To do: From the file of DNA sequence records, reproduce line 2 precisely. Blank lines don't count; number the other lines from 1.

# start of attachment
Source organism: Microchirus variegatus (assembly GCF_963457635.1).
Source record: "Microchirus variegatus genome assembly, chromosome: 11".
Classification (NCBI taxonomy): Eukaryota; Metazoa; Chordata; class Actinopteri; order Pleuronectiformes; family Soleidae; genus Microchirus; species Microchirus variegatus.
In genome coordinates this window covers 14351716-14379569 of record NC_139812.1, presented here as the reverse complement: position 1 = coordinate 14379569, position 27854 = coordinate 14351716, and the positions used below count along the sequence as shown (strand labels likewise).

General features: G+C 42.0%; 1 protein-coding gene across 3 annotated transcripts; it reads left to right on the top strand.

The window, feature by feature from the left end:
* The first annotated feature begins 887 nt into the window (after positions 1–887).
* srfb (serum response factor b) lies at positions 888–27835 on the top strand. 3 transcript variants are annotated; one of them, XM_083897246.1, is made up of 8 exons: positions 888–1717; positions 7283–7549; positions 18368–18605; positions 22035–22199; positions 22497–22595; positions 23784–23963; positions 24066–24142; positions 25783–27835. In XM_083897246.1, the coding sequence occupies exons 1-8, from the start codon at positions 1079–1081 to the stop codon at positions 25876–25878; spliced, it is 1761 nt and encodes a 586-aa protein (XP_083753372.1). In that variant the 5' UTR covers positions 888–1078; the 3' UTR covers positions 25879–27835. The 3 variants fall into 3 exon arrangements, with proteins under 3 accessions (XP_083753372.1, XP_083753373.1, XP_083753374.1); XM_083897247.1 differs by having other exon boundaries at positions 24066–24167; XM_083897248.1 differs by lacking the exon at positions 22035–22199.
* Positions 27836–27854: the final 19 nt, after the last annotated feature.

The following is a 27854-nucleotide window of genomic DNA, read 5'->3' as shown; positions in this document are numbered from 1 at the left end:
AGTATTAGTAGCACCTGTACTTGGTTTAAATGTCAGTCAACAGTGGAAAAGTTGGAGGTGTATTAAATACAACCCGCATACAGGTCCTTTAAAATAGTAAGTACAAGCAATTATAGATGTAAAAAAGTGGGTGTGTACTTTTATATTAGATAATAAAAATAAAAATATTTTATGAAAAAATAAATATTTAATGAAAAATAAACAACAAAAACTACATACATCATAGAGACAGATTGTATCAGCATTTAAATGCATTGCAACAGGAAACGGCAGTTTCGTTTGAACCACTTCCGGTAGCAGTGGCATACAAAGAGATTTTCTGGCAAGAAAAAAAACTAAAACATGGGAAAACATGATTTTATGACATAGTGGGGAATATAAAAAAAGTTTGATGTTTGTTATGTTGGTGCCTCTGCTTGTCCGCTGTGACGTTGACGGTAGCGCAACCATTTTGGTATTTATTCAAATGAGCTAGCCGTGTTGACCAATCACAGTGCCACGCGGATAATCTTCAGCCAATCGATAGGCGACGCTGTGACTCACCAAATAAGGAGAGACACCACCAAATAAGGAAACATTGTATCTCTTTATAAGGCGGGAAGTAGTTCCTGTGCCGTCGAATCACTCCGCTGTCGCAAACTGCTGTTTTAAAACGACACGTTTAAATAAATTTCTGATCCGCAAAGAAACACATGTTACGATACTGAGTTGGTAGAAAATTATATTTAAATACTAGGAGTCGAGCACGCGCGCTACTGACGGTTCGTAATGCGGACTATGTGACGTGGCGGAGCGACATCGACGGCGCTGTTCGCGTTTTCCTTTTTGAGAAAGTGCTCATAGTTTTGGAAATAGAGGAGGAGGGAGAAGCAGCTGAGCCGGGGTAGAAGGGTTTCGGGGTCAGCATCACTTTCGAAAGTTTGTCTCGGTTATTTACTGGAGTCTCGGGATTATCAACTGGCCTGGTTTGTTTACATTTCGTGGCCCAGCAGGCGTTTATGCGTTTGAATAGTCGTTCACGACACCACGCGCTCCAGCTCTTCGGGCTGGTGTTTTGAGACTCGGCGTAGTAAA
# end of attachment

Source record: "Microchirus variegatus genome assembly, chromosome: 11".